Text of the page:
Demystifying Forrest Yoga

               
Forrest Yoga is an intensely physical, grounding and healing yoga practice. But what is it and how is it different from the myriad of other yoga styles out there?

Ana Forrest Lake Arrowhead, Ca 2002

 

“If you want to use yoga to heal emotional pain, you must find out where it resides in your body and learn to take your breath there. I don’t teach yoga to help people to transcend. I want people’s Spirits to reside in their body. I literally want to help people embody their Spirit, not go through life fragmented.” – Ana T. Forrest.

 

This modernised version of Hatha Yoga was founded by Ana Forrest, an internationally recognised pioneer in yoga and emotional healing. Creating this style of yoga while working through her own healing from life’s traumatic events, Ana has since passed her highly developed teachings of the human body and psyche on to thousands of licensed practitioners around the world.

The practice is built on the basis of four pillars: breath, strength, integrity and spirit. In other words, Forrest Yoga puts an emphasis on: finding connection in the body through deep breathing; becoming centred through core strength; becoming self aware of your ‘edges’; and finally, creating a sense of freedom on and off the mat. Through teaching asana (or postures), breathing and awareness to the movement of energy through the body, these elements create an intensely physical and internally focused yoga practice.

You don’t need to be strong or flexible to attempt Forrest Yoga; all you need is a willingness to learn. Whether you’re brand new to yoga or a well-seasoned practitioner, this style can offer you many benefits. Read on to learn more about what sets this style apart from others.

I. Carefully Designed Sequences

One of the greatest things about Forrest Yoga is that its sequencing is designed as an intelligent system. It is structured around long ‘holds’, rather than moving quickly through the poses, so that you can warm up your muscles and adjoining tissues. Along with breath, these movements oxygenate the muscles so that you can get that little bit deeper into that ‘juicy’ feeling!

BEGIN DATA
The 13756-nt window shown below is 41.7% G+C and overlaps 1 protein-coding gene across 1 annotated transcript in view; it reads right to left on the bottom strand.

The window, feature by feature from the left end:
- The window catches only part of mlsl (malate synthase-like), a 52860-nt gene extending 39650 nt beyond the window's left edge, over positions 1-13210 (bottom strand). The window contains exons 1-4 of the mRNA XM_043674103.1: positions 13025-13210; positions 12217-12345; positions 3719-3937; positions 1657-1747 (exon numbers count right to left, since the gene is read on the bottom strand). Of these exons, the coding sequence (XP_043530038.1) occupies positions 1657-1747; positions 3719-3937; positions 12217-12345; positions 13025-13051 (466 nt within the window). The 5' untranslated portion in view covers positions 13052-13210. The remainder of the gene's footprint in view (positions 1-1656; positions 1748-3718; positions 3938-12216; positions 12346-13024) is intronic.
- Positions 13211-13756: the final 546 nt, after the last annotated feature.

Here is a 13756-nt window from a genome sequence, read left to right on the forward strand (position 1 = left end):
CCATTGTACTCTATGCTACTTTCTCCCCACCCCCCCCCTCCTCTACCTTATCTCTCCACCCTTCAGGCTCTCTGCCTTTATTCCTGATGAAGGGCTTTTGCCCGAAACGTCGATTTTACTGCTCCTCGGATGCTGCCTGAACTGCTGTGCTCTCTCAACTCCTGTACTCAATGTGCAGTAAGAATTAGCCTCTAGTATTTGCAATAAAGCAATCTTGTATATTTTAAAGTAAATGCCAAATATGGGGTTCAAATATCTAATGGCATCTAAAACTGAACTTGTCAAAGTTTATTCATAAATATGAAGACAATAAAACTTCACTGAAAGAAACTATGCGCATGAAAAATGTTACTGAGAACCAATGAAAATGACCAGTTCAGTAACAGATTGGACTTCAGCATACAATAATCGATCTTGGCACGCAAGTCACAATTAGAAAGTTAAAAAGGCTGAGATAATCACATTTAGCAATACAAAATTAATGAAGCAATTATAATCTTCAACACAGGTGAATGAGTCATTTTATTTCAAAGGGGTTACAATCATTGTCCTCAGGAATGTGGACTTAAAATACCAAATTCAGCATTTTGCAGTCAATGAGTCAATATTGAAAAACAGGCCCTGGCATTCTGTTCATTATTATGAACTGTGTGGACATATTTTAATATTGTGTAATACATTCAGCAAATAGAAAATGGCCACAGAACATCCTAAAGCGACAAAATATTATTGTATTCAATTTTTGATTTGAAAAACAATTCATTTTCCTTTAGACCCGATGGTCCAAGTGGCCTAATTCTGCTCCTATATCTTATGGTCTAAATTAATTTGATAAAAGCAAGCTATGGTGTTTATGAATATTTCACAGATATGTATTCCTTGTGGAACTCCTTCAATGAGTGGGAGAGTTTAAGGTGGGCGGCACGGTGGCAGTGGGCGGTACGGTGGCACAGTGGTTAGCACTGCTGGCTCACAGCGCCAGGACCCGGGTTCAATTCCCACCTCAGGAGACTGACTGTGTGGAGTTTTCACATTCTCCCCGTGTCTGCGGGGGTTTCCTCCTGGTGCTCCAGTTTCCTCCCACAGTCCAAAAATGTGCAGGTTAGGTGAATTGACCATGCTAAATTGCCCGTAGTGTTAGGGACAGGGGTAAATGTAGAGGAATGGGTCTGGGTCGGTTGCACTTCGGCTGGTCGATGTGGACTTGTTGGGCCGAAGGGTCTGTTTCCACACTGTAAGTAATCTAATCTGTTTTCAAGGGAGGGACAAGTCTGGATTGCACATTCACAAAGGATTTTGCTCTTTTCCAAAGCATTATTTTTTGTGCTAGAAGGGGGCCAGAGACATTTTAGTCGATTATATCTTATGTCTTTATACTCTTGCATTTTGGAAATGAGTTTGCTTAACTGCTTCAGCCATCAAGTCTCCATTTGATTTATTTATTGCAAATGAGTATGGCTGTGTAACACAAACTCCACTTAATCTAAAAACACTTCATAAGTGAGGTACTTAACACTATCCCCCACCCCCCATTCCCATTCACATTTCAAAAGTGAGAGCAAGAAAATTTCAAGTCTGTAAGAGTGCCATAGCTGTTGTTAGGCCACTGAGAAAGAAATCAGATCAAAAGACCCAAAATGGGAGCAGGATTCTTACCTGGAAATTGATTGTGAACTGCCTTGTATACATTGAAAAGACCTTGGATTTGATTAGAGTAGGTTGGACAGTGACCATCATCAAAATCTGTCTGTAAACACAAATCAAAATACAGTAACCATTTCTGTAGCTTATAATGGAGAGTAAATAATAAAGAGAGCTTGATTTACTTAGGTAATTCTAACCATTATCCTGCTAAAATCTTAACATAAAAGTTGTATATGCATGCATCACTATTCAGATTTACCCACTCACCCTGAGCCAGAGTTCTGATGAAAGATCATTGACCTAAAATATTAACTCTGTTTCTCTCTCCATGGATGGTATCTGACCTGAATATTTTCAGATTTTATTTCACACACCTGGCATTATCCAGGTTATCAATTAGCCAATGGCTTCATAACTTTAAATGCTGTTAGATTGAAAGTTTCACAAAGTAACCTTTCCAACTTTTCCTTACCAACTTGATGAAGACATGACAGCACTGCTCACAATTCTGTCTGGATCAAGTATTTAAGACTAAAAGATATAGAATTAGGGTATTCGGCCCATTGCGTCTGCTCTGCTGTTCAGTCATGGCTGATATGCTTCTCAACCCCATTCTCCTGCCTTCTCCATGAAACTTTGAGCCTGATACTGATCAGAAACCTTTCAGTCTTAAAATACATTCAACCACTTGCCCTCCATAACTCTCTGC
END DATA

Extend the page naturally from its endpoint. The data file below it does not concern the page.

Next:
There is no particular set sequence, so the practice can be adapted to all levels and physical abilities, as well as adjusted toward pregnancy and injuries. In fact, students are encouraged to listen closely to their ‘edges’ and take an active role in their own individual healing.

Generally, a class will start with a warm up of pranayama (breathing exercises), a hip opener or side bend, abdominal work and shoulder work – especially the famous ‘Turbo Dog’ and Dolphin pose variations. Then, it will move into the ‘hot’ part of the practice, which involves more of a slow flow of standing postures, arm balances, inversions and possibly backbends. Warming down, the practice evolves into poses that unravel the body further and let it unwind from the intensity.

Rather than jumbling everything together, the sequencing is built around a specific area of focus that lead up to ‘peak’ poses – for example, opening the hips. The poses in each sequence are designed to help you open up and prepare your body to reach these peaks, so that you are left feeling rejuvenated rather than feeling tweaked.

The practice can be hugely rehabilitative for people with injuries. Traditionally, this style is taught in a heated room to benefit the suppleness of your joints and muscles. It also offers a range of effective modifications for those working with injuries.